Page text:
Each enemy defeated provides you with one soul, which can then be used as ammunition for various spells and abilities. One soul allows you to dash, while 15 souls allows you to surround yourself for a short period with blades – other spells create bombs, place traps, or freeze enemies. Each is useful, if not downright necessary to progress. If it weren’t for the saw blade ability I would have never made it past the first few levels.
The game rewards those who take their time, as lining up a shot will make it more deadly, often one-shotting enemies. Alternatively, firing aimlessly – while useful when surrounded – will allow enemies to take many more hits before falling. There is always a struggle on whether it is worth the time to line up a shot or to just open fire. Personally, I leaned more toward opening fire and hoping my bullets hit.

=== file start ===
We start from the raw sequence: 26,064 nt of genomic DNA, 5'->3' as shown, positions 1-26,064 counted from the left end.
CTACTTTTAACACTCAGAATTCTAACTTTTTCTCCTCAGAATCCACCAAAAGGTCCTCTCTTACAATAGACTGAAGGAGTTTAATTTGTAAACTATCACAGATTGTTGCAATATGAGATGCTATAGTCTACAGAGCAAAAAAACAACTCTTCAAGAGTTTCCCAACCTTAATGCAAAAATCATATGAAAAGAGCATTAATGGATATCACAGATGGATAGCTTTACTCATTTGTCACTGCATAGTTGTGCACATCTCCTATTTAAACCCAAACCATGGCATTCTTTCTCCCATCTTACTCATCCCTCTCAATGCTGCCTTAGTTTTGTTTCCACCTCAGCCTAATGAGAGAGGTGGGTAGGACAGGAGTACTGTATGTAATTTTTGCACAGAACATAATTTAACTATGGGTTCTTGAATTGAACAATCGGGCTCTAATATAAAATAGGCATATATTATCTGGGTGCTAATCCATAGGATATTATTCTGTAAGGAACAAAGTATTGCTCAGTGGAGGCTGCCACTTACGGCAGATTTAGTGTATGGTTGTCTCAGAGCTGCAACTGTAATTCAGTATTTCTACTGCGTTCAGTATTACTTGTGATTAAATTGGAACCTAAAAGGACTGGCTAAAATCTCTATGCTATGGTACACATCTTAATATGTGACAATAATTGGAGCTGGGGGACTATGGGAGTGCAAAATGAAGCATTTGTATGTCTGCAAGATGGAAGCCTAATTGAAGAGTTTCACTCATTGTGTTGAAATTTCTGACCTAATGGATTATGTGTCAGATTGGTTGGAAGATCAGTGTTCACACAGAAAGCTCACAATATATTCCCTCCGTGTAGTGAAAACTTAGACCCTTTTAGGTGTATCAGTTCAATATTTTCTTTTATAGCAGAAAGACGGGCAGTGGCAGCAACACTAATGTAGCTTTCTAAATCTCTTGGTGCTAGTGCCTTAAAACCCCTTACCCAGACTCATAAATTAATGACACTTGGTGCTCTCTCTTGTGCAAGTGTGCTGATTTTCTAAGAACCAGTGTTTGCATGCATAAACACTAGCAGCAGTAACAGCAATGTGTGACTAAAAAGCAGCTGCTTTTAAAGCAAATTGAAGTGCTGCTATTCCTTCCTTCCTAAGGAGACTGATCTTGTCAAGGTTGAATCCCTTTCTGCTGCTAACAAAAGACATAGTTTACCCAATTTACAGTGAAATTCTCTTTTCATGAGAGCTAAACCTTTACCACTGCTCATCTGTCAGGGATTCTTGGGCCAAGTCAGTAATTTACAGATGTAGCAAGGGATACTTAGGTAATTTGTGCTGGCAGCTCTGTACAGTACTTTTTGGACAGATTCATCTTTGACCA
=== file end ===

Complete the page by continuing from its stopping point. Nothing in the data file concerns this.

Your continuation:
Speaking of bullets, you will have to reload – a lot. Reloading is slow and cumbersome, allowing you to easily get overwhelmed if you aren’t paying attention to your ammo. You can carry up to three guns at once, and juggling each gun is the key to success. When one runs out off ammo you must quickly switch to the next – the previous gun will reload itself while not in use. This is helpful, but I found myself not able to switch quick enough or sometimes not switch at all when caught in the heat of the moment. I’m not sure if this is due to my controls (I was using the Switch standard remotes, which can be hard to use at the best of times) or a flaw in the game itself. I’d wager it was an issue with the controls, so playing on PC or with a standard controller may alleviate that gripe.